The new home wreckers: How byte-size temp­ta­tions ruin a mar­riage

The Washington Times Weekly - - National - By Jen­nifer Harper

Flir­ta­tions and in­dis­cre­tions with other hu­mans may not be the most vex­ing prob­lem fac­ing Amer­i­can cou­ples any­more. Com­put­ers and tele­phones are horn­ing in on that lov­ing re­la­tion­ship.

In a new sur­vey of 1,001 adults, 65 per­cent said they spent more time with their com­put­ers than their spouse or sig­nif­i­cant other, ac­cord­ing to Los An­ge­les-based Kel­ton Re­search, which re­leased the find­ings on Jan. 22.

The com­puter/user “re­la­tion­ship” is in­ten­si­fy­ing, the sur­vey found, not­ing that 84 per­cent say we’ve grown more de­pen­dent on our com­put­ers in the last three years. Har­mony is not a built-in fea­ture ei­ther: 52 per­cent of us take our com­puter’s fail­ures per­son­ally, feel­ing anger, sad­ness or alien­ation if the com­puter did not co­op­er­ate or per­form well. An ad­di­tional 19 per­cent ad­mit­ted they have wanted to strike their com­put­ers.

Iron­i­cally, we seek sym­pa­thy for such “cy­ber stress” from a spouse or fam­ily.

“Amer­i­cans’ re­la­tion­ship with their com­put­ers are af­fect­ing their re­la­tion­ship with fam­ily and friends, as nearly three fourths — 74 per­cent of Amer­i­cans — say they bring their com­puter prob­lems home with them,” the sur­vey found.

“As com­put­ers be­come in­creas­ingly per­va­sive in our lives, our re- la­tion­ships with them can be­gin to seem al­most as im­por­tant as a re­la­tion­ship with a sig­nif­i­cant other. When prob­lems then oc­cur with the com­puter, it of­ten leaves peo­ple feel­ing frus­trated or help­less,” said Robi Lud­wig, a Man­hat­tan cou­ples ther­a­pist.

It’s an equal op­por­tu­nity ac­tiv­ity: 69per­centof­wom­e­nand71per­cent of men, or about 141 mil­lion peo­ple, reg­u­larly use the In­ter­net, ac­cord­ing to the latest sta­tis­tics from the Pew In­ter­net and Amer­i­can Life Project. Men tend to go on­line for soli­tary pur­suits, Pew found in a 2006 sur­vey, while women seek the com­mu­nity of fam­ily and friends.

And while men­tal health ex­perts have ar­gued whether reg­u­lar In­ter­net use fos­ters patho­log­i­cal or ad- dic­tive be­hav­iors for a decade, Stan­ford Univer­sity re­ported last year that 6 per­cent of us re­port our per­sonal re­la­tion­ships suf­fer be­cause of com­puteruse.Anad­di­tion­al14per­cent can­not “stay away” from the key­board.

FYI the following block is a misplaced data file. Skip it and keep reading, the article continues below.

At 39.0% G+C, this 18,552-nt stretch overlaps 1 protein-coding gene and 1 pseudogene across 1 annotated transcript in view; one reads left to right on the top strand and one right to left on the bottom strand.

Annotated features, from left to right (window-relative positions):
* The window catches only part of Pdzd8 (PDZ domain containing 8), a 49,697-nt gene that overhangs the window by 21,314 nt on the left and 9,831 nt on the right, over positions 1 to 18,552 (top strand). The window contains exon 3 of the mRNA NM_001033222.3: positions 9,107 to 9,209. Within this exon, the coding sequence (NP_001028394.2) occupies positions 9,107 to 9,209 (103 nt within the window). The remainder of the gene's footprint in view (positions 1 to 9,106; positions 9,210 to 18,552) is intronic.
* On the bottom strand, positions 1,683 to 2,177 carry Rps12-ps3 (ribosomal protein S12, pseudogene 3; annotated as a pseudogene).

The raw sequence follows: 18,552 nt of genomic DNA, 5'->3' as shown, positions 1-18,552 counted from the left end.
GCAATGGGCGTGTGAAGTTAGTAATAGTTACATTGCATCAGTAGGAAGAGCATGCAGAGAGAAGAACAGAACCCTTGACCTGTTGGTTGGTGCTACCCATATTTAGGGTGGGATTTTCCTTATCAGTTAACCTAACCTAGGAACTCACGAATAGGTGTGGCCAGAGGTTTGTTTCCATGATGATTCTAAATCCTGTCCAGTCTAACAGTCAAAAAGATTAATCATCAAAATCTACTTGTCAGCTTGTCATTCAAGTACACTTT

But com­put­ers are not the only third party among Amer­i­can cou­ples. Dr. Ed­ward Hal­low­ell, a Mas­sachusetts psy­chi­a­trist and au­thor of “Crazy Busy: Over­stretched, Over­booked and About to Snap,” found that mul­ti­task­ing cou­ples are trou­bled by in­tru­sions from com­mu­ni­ca­tions de­vices. Some wives re­port that their hus­bands are bring­ing their Black­Ber­rys to bed dur­ing mo­ments of in­ti­macy, he says.

Dr. Hal­low­ell called it “an ad­dic­tion to mes­sages.”

Univer­sity of Florida psy­chol­o­gist Lisa Merlo faults cell phones as a grow­ing bar­rier to re­la­tion­ships. Those who get sep­a­rated from the phone or per­sonal dig­i­tal as­sis­tant be­come ag­i­tated.

“It’s not so much talk­ing on the phone that’s typ­i­cally the prob­lem,” she said. “It’s the need to be con­nected, to know what’s go­ing on, to be avail­able to other peo­ple.”

A 2006 study from Bri­tain’s Stafford­shire Univer­sity found that 7 per­cent of cell phone users say their phone caused them to ac­tu­ally “lose a re­la­tion­ship,” Miss Merlo said. She ad­vises fre­quent phon­ers to cut back phone time.

“It’s OK to turn it off,” she said. “The­cell­phonemes­sagewil­l­stillbe there.”

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